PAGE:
The Museum

Located on the front lawn of the former Kansas State Penitentiary, the Lansing Historical Society and Museum is one of a kind, merging the history of the community through industry – Railroads, Prisons and Mining.
What makes this Museum unique? It is a fully restored 1887 Atchison, Topeka & Santa Fe Railway depot, which played an important role in our country’s history with the railroad. More than that, the Museum houses a collection of photographs of all of the prisons in the area, all of the railroad depots, and school pictures that go back to 1908.

Mission Statement

Using its historic Atchison, Topeka & Santa Fe Railway depot and collections, the nonprofit Lansing Historical Society and Museum shares the story of Delaware Township through its dedication to collecting, preserving, interpreting and exhibiting authentic historical materials.
The Museum seeks to broaden the historical knowledge of the general public through the use of photographs and artifacts by preserving the history of Delaware Township, The Town of Progress, The City of Lansing, Kansas State Penitentiary at Lansing, and the United States Penitentiary at Leavenworth, KS.

Trains and Trolleys

At the height of the Civil War, with unity so much on his mind, President Abraham Lincoln sought a way to connect and secure the great expanse of our nation. It came in the form of the transcontinental railroad. With it came a host of smaller railroads going through towns like Lansing, Maltby, Pope, Ettenson, Delaware, Richardson, Wadsworth, and Bain City. Some of these towns are but a memory today. Lansing saw all of these railroads making their way through Delaware Township, to include the Kansas City-Western Railway Co. From timetables to engineering documents, maps to books, we offer a wealth of railroad information.
The museum is keeping those memories alive with newspaper articles from the day, artifacts, and historical photographs.

The Coal Mines

The discovery of coal in the area opened up three coal mines in Delaware Township: Carr, Brighton and the prison. Kansas State Prison would mine coal for years using this rich ore to fuel not only the prison, but many of the state buildings as well.

Kansas State Penitentiary

The Kansas State Penitentiary in Lansing is one of the oldest correctional institutions in the country. It had its start as early as 1859 when it was authorized by the Constitution of Territorial Kansas. KSP was modeled after the state prison in Joliet, Illinois with local architect Erasmus T. Carr’s design. It would take five years before construction would begin in 1864. In the early days the prison required that all officials live nearby, and the town grew up around the prison. It was known as the Town of Progress.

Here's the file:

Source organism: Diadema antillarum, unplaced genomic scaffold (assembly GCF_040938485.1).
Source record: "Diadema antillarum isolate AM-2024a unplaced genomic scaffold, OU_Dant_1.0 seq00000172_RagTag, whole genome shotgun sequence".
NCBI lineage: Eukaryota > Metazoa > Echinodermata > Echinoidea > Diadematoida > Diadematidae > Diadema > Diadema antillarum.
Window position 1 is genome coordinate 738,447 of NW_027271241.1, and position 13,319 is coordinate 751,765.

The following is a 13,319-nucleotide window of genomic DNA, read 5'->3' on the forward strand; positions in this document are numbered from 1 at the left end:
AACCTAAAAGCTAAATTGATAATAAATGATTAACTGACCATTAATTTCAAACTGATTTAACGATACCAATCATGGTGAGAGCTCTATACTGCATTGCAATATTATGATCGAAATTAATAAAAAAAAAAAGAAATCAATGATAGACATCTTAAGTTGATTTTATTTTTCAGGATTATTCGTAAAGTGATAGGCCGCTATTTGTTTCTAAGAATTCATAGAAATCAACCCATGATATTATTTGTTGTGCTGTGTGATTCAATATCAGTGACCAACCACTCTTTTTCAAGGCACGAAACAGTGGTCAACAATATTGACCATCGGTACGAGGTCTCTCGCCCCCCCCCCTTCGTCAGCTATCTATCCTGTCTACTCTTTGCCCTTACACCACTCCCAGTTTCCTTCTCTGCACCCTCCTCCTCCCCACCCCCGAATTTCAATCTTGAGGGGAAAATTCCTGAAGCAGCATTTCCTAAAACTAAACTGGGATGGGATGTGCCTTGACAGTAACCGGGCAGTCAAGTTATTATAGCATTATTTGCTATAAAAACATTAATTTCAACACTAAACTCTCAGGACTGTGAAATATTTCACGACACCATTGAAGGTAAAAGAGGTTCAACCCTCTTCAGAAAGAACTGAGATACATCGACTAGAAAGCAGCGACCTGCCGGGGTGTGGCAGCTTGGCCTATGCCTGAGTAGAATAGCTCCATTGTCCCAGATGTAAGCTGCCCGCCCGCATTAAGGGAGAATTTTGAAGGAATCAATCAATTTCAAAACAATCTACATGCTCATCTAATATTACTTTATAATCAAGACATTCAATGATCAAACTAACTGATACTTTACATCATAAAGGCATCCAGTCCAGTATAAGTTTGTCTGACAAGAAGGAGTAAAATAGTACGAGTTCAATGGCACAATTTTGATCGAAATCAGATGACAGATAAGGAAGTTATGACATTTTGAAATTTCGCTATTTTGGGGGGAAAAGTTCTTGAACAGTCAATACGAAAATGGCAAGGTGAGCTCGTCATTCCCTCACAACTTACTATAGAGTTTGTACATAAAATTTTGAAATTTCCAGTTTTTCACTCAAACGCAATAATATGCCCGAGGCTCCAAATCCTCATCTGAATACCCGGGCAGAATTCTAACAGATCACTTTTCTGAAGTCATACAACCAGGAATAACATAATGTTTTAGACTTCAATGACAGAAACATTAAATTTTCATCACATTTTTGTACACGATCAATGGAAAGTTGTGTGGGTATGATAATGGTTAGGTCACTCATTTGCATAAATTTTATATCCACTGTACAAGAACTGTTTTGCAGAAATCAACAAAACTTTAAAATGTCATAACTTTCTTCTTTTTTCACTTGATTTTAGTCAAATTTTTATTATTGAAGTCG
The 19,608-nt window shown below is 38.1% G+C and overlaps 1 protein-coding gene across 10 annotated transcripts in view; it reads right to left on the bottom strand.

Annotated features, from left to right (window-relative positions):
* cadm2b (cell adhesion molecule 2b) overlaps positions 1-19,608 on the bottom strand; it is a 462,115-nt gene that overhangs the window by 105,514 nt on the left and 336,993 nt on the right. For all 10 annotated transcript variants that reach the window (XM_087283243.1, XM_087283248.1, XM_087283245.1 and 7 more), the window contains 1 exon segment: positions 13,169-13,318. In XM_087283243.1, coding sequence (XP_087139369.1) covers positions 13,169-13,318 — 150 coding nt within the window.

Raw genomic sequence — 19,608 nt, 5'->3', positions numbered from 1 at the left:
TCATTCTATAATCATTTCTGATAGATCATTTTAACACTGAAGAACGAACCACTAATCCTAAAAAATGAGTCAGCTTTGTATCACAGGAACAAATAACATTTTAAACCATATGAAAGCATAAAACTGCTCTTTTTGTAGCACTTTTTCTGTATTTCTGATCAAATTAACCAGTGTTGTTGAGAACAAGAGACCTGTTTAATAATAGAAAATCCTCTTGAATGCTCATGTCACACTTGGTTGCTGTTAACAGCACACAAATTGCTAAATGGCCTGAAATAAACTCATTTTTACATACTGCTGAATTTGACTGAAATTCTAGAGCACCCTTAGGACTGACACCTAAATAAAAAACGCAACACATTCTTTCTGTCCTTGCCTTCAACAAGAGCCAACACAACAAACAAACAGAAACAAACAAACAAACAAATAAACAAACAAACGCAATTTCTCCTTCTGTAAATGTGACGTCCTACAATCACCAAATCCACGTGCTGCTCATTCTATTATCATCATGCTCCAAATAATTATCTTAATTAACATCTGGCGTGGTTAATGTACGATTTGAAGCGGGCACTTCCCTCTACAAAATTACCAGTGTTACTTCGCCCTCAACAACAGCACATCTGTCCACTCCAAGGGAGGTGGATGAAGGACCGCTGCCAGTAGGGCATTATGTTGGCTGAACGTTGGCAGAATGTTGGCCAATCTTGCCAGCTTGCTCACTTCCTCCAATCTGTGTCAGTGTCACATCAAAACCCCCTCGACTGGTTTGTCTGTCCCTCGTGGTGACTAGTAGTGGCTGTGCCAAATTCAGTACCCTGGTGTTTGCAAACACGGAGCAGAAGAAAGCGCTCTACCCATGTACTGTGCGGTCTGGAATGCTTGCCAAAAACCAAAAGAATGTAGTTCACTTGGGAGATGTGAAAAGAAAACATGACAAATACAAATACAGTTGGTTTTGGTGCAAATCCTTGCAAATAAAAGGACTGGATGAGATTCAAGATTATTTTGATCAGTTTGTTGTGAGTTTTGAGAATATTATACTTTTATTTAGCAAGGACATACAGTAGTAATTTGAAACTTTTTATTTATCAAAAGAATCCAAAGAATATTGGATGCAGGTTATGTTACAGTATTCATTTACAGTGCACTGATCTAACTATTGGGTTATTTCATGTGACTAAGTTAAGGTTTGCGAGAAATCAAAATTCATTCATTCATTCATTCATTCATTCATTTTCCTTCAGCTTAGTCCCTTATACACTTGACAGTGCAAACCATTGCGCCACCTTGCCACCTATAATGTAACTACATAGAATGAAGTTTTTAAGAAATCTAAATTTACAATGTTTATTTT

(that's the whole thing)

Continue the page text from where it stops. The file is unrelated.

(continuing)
Executions of state, federal, and military prisoners were performed by hanging at KSP until 1965. Some of the inmates who found their way to the gallows were: Lowell Andrews, a University of Kansas student, murdered his parents and sister in their Wolcott, KS, family home on November 28, 1958. He was executed in 1962.

The infamous gallows once occupied a corner of the warehouse before being dismantled and acquired by the Kansas State Historical Society.

Perry Smith

Richard “Dick” Hickock

Perry Smith and Richard Hickock, on November 15, 1959, murdered four members of the Herbert Clutter family of Holcomb, KS. Smith and Hickock were hanged April 14, 1965. The story of the Clutter family murders and the executions of Smith and Hickock were the subject of Truman Capote novel, In Cold Blood.
George York and James Latham, a 1961 spree killer team, were the most recent individuals executed by the state of Kansas in 1965.
Other villains housed at KSP included Harvey Bailey,
cohort of George “Machine Gun” Kelly; and Emmett Dalton, of the Dalton Gang.

History of
Delaware Township

Two women dash before the camera at the intersection of Main and Richardson Road in Lansing. Richardson was later renamed Eisenhower Road.

Delaware Township includes the towns of Lansing, Progress, Brighton, Delaware, Richardson, Morgantown, Xavier, Wadsworth, and Bain City. It is the history of these communities we celebrate through our collections.
In the 1880s, L.V. Harkness, vice-president of Standard Oil, began buying hundreds of acres of land in the area. He built the Brighton Mine, the Brighton Mine Railroad, and the town of Brighton because he said he saw the promise of a profitable future. The Brighton miners ultimately went out on strike and the owner closed it down.

Cattle farms and apple orchards flourished in the rolling hills that made up the countryside. One of those ranches was the Ryan Brothers Cattle Farm. The four brothers were nationally known for their cattle and the thousands upon thousands of acres of land they owned in California, Texas, Montana and Kansas. Matt Ryan would die a tragic death while riding his horse on the farm. The place of his death is now the site of Lansing High School.
It was said that George C. Richardson was the first child born in Leavenworth. George would be a business success with the Missouri Valley Orchard Company and the Carr Mine.

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